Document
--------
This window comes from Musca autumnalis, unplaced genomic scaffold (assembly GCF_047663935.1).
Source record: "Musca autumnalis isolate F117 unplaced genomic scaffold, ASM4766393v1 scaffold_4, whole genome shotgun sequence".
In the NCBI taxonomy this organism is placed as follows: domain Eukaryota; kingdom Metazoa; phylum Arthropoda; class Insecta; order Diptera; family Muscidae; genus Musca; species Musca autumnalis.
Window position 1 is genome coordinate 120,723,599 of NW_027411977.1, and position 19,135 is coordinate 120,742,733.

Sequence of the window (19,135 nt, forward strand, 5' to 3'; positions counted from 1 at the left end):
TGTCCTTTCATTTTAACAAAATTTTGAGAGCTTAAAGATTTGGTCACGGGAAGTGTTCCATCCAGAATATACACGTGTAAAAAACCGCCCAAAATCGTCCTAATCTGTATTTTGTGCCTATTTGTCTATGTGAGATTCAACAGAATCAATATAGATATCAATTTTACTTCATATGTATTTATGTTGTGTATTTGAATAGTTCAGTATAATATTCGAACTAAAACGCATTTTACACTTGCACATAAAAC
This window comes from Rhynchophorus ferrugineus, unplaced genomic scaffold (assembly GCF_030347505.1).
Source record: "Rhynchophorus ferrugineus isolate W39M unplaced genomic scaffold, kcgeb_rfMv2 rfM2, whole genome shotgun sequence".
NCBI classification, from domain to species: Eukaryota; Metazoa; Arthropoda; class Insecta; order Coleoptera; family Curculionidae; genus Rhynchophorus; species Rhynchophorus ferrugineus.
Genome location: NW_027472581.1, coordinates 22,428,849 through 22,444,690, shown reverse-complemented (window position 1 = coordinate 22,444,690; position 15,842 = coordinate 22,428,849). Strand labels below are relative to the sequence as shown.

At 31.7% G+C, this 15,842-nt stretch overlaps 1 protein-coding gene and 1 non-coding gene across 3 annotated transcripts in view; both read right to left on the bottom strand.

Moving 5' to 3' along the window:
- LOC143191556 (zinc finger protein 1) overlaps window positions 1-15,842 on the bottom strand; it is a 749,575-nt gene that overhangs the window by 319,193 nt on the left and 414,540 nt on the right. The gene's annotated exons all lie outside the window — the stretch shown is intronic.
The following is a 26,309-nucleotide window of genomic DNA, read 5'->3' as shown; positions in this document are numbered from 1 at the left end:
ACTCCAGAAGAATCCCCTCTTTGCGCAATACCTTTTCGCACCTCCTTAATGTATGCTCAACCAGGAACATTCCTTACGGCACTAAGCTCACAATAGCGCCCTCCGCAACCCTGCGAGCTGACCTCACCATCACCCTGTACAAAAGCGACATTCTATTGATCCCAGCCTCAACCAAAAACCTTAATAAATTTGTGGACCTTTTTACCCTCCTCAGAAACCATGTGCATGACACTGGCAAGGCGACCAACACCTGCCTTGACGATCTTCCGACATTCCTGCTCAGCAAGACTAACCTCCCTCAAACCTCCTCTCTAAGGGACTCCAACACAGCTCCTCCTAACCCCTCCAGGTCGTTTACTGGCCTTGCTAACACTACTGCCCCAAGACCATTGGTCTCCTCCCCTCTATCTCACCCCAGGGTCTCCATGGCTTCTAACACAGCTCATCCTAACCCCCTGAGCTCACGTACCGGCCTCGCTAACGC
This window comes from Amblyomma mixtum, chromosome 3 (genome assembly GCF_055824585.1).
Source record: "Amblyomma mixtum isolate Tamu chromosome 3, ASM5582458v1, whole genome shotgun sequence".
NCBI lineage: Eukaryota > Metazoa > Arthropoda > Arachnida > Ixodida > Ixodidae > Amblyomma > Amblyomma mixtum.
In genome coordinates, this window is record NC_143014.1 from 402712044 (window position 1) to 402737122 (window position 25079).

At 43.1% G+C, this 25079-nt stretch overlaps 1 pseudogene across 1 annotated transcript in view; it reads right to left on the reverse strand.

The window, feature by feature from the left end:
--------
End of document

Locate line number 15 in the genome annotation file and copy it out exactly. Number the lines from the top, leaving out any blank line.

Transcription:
ACTCCAGAAGAATCCCCTCTTTGCGCAATACCTTTTCGCACCTCCTTAATGTATGCTCAACCAGGAACATTCCTTACGGCACTAAGCTCACAATAGCGCCCTCCGCAACCCTGCGAGCTGACCTCACCATCACCCTGTACAAAAGCGACATTCTATTGATCCCAGCCTCAACCAAAAACCTTAATAAATTTGTGGACCTTTTTACCCTCCTCAGAAACCATGTGCATGACACTGGCAAGGCGACCAACACCTGCCTTGACGATCTTCCGACATTCCTGCTCAGCAAGACTAACCTCCCTCAAACCTCCTCTCTAAGGGACTCCAACACAGCTCCTCCTAACCCCTCCAGGTCGTTTACTGGCCTTGCTAACACTACTGCCCCAAGACCATTGGTCTCCTCCCCTCTATCTCACCCCAGGGTCTCCATGGCTTCTAACACAGCTCATCCTAACCCCCTGAGCTCACGTACCGGCCTCGCTAACGC